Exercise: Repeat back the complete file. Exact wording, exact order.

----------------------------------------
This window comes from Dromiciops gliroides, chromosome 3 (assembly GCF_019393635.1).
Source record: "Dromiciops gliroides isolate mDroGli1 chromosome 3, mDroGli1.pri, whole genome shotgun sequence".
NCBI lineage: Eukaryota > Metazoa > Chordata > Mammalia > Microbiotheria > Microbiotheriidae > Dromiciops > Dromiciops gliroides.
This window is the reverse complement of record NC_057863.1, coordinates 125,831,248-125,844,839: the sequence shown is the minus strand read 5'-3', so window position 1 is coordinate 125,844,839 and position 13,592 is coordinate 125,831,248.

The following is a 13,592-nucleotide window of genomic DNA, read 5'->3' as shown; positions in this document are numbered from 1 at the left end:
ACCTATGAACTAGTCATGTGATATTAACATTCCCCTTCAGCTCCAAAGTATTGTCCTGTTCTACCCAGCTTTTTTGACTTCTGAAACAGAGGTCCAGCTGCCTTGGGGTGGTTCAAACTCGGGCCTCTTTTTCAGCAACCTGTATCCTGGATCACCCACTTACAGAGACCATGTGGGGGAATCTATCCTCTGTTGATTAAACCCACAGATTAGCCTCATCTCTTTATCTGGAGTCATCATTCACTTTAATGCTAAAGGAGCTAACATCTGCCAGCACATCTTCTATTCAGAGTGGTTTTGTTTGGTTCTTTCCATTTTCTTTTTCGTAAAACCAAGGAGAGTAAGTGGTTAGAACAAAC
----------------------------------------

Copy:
This window comes from Dromiciops gliroides, chromosome 3 (assembly GCF_019393635.1).
Source record: "Dromiciops gliroides isolate mDroGli1 chromosome 3, mDroGli1.pri, whole genome shotgun sequence".
NCBI lineage: Eukaryota > Metazoa > Chordata > Mammalia > Microbiotheria > Microbiotheriidae > Dromiciops > Dromiciops gliroides.
This window is the reverse complement of record NC_057863.1, coordinates 125,831,248-125,844,839: the sequence shown is the minus strand read 5'-3', so window position 1 is coordinate 125,844,839 and position 13,592 is coordinate 125,831,248.

The following is a 13,592-nucleotide window of genomic DNA, read 5'->3' as shown; positions in this document are numbered from 1 at the left end:
ACCTATGAACTAGTCATGTGATATTAACATTCCCCTTCAGCTCCAAAGTATTGTCCTGTTCTACCCAGCTTTTTTGACTTCTGAAACAGAGGTCCAGCTGCCTTGGGGTGGTTCAAACTCGGGCCTCTTTTTCAGCAACCTGTATCCTGGATCACCCACTTACAGAGACCATGTGGGGGAATCTATCCTCTGTTGATTAAACCCACAGATTAGCCTCATCTCTTTATCTGGAGTCATCATTCACTTTAATGCTAAAGGAGCTAACATCTGCCAGCACATCTTCTATTCAGAGTGGTTTTGTTTGGTTCTTTCCATTTTCTTTTTCGTAAAACCAAGGAGAGTAAGTGGTTAGAACAAAC